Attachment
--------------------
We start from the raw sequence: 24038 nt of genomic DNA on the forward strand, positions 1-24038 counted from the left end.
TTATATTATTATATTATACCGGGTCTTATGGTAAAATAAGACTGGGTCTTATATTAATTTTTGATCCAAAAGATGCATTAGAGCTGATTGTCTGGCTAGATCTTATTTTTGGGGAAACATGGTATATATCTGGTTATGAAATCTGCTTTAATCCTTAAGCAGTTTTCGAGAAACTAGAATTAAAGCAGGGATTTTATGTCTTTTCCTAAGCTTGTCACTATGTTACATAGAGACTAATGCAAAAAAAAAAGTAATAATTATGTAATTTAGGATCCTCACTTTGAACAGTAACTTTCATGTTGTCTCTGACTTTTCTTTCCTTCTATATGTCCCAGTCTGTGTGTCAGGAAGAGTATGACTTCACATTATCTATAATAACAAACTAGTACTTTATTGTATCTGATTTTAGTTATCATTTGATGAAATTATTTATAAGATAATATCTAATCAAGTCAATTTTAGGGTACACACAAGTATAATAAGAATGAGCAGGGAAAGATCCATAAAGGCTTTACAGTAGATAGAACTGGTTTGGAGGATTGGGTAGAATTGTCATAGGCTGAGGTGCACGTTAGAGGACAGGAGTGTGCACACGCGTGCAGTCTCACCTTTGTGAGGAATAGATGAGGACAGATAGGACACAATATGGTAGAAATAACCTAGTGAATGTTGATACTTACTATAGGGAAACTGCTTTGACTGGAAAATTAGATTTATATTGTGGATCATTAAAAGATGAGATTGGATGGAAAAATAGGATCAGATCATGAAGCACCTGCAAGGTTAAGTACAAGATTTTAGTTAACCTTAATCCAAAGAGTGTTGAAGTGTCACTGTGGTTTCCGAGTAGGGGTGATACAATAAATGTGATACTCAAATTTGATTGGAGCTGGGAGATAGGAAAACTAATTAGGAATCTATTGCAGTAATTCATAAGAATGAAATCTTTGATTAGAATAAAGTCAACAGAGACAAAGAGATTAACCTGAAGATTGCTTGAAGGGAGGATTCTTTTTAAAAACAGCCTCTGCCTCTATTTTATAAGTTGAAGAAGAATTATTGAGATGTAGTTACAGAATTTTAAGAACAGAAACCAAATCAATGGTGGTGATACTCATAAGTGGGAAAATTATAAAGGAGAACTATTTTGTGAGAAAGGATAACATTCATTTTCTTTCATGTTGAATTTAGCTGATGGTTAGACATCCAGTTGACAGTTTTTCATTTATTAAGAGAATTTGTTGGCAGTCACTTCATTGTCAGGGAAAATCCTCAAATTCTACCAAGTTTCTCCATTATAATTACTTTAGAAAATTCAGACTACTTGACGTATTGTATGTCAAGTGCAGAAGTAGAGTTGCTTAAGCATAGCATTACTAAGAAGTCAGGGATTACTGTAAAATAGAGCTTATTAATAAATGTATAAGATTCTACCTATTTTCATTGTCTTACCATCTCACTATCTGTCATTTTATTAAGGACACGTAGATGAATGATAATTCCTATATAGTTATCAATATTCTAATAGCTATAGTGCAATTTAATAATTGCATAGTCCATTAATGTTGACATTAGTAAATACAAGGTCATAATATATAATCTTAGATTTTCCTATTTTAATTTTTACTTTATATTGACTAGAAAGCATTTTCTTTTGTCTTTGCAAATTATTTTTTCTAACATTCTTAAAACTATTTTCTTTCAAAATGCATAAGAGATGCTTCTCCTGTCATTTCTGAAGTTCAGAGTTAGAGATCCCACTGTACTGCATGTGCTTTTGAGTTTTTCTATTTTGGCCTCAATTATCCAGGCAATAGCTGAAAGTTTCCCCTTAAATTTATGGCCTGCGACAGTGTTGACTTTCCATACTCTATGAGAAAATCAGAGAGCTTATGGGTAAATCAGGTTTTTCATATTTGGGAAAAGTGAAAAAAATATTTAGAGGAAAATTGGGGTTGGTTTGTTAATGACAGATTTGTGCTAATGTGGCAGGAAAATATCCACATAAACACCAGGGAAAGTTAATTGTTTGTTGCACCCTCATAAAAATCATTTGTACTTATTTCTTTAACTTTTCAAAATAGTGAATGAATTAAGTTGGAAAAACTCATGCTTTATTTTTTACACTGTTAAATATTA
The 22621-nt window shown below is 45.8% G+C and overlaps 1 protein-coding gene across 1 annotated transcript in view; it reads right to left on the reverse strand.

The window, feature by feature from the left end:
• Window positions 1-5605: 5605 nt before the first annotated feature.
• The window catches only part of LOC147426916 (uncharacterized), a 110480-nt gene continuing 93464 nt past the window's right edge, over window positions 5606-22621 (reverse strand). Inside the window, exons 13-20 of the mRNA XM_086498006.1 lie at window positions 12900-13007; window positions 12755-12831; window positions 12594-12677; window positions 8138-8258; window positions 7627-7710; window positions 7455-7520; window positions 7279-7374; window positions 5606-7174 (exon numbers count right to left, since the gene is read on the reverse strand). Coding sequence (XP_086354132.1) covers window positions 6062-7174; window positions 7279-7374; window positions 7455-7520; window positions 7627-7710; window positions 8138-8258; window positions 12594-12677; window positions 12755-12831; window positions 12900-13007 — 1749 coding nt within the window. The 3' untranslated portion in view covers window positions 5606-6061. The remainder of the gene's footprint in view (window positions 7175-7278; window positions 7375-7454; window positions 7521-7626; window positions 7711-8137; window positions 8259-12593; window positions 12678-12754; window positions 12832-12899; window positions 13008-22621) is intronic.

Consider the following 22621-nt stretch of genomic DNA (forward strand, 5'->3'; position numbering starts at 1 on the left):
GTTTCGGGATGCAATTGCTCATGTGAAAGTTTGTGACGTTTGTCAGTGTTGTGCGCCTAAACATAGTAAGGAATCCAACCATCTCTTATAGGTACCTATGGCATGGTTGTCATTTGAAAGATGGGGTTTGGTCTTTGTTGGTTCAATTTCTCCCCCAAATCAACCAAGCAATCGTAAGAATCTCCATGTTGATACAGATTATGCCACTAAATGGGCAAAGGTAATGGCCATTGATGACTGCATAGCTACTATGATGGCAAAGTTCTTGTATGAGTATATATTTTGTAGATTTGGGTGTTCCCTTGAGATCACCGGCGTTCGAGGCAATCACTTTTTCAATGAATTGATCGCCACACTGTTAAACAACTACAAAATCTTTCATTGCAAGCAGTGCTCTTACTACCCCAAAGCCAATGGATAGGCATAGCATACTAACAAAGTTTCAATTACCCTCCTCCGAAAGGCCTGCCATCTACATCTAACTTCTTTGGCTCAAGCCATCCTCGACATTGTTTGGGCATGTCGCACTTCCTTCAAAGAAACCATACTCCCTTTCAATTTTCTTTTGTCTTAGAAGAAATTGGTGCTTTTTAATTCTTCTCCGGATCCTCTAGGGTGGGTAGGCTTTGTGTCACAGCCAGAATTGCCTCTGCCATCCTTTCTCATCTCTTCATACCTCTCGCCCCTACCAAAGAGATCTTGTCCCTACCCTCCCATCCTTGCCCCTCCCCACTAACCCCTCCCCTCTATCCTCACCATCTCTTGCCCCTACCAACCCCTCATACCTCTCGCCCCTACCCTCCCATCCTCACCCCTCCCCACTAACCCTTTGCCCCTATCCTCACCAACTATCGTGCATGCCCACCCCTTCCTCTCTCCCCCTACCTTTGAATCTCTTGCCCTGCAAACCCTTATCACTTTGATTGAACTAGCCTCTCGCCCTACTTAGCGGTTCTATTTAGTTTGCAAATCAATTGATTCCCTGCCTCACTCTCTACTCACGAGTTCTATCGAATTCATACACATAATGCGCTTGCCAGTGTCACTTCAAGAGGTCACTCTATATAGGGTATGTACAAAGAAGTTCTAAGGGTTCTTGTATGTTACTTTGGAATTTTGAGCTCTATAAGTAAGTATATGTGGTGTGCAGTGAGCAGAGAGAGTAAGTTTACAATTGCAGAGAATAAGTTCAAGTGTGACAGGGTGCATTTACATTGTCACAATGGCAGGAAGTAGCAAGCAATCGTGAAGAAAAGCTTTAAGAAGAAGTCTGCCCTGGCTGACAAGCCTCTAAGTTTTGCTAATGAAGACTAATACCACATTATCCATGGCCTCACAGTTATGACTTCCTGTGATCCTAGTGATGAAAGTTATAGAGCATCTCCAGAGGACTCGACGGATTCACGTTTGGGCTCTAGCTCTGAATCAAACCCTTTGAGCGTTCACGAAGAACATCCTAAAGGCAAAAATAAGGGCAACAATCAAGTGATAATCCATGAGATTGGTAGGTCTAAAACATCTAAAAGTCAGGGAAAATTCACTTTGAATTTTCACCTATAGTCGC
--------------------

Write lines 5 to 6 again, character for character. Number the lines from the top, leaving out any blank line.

• Window positions 1-5605: 5605 nt before the first annotated feature.
• The window catches only part of LOC147426916 (uncharacterized), a 110480-nt gene continuing 93464 nt past the window's right edge, over window positions 5606-22621 (reverse strand). Inside the window, exons 13-20 of the mRNA XM_086498006.1 lie at window positions 12900-13007; window positions 12755-12831; window positions 12594-12677; window positions 8138-8258; window positions 7627-7710; window positions 7455-7520; window positions 7279-7374; window positions 5606-7174 (exon numbers count right to left, since the gene is read on the reverse strand). Coding sequence (XP_086354132.1) covers window positions 6062-7174; window positions 7279-7374; window positions 7455-7520; window positions 7627-7710; window positions 8138-8258; window positions 12594-12677; window positions 12755-12831; window positions 12900-13007 — 1749 coding nt within the window. The 3' untranslated portion in view covers window positions 5606-6061. The remainder of the gene's footprint in view (window positions 7175-7278; window positions 7375-7454; window positions 7521-7626; window positions 7711-8137; window positions 8259-12593; window positions 12678-12754; window positions 12832-12899; window positions 13008-22621) is intronic.